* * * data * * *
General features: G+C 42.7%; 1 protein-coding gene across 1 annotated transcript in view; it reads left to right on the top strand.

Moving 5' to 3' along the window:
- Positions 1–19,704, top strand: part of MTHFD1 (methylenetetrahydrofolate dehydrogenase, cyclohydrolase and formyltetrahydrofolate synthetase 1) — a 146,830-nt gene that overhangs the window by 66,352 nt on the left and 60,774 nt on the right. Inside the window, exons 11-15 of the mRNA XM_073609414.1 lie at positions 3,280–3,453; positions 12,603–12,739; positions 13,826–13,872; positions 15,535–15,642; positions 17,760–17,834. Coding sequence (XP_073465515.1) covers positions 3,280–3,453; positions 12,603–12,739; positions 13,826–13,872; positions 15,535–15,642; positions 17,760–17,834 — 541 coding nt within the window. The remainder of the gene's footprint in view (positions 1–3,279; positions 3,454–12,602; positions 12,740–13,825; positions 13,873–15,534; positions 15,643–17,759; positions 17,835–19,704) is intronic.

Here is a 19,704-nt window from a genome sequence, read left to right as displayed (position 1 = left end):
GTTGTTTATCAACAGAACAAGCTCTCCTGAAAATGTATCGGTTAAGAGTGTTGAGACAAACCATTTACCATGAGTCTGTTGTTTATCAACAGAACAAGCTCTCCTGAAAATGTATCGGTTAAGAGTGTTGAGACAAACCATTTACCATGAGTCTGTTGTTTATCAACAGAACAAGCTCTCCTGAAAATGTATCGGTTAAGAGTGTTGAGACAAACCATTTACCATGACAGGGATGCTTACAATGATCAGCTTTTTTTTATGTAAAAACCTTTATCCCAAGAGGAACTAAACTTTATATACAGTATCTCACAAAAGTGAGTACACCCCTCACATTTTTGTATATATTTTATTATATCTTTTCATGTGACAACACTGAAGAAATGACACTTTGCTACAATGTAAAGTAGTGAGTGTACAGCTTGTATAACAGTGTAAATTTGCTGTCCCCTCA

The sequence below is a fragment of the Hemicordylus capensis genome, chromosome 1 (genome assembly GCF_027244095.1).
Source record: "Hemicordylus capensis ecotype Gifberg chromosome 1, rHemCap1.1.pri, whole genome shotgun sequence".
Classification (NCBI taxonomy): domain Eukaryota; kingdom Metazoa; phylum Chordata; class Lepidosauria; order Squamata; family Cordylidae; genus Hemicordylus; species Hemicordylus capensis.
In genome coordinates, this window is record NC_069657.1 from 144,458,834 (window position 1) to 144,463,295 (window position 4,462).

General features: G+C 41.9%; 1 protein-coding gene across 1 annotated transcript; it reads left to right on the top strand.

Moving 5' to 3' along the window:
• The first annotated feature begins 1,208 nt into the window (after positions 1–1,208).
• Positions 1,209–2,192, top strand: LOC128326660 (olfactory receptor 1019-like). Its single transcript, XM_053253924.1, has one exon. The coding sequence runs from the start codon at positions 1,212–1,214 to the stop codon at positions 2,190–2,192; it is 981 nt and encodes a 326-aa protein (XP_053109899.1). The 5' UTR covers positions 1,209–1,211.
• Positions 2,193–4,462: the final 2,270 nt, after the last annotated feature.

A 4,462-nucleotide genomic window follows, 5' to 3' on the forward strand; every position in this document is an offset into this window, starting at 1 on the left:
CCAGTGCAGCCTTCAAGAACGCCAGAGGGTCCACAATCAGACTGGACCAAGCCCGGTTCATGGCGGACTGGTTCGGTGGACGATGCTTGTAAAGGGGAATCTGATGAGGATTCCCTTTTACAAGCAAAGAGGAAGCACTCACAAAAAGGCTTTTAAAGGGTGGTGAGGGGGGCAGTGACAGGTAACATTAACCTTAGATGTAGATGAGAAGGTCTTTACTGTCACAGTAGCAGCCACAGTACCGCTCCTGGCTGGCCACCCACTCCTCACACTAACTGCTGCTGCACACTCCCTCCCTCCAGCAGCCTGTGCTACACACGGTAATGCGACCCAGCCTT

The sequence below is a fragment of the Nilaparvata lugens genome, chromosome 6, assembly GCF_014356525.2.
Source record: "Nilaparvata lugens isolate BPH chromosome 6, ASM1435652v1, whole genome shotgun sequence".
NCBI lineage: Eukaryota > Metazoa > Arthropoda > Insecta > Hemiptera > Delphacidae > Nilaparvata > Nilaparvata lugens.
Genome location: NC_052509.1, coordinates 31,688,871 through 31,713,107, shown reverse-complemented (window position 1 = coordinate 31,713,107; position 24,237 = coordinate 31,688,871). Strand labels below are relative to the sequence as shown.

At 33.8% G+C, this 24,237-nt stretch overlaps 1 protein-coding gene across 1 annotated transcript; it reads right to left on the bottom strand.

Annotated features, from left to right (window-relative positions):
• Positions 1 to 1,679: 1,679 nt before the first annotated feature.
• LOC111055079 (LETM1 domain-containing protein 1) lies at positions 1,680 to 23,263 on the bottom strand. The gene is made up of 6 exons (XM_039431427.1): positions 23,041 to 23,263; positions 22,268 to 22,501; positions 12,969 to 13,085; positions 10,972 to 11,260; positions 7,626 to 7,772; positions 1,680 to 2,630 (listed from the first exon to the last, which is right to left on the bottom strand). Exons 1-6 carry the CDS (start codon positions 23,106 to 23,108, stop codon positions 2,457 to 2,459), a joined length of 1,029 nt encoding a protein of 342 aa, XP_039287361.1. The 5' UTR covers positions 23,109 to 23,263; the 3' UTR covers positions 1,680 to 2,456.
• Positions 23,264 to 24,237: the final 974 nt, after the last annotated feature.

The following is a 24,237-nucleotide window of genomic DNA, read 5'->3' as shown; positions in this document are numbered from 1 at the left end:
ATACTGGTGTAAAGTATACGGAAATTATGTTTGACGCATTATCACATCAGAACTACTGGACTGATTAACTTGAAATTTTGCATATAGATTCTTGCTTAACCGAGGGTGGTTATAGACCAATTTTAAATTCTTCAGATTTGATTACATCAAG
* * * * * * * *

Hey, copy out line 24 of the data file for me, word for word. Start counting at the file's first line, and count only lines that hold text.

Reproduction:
• LOC111055079 (LETM1 domain-containing protein 1) lies at positions 1,680 to 23,263 on the bottom strand. The gene is made up of 6 exons (XM_039431427.1): positions 23,041 to 23,263; positions 22,268 to 22,501; positions 12,969 to 13,085; positions 10,972 to 11,260; positions 7,626 to 7,772; positions 1,680 to 2,630 (listed from the first exon to the last, which is right to left on the bottom strand). Exons 1-6 carry the CDS (start codon positions 23,106 to 23,108, stop codon positions 2,457 to 2,459), a joined length of 1,029 nt encoding a protein of 342 aa, XP_039287361.1. The 5' UTR covers positions 23,109 to 23,263; the 3' UTR covers positions 1,680 to 2,456.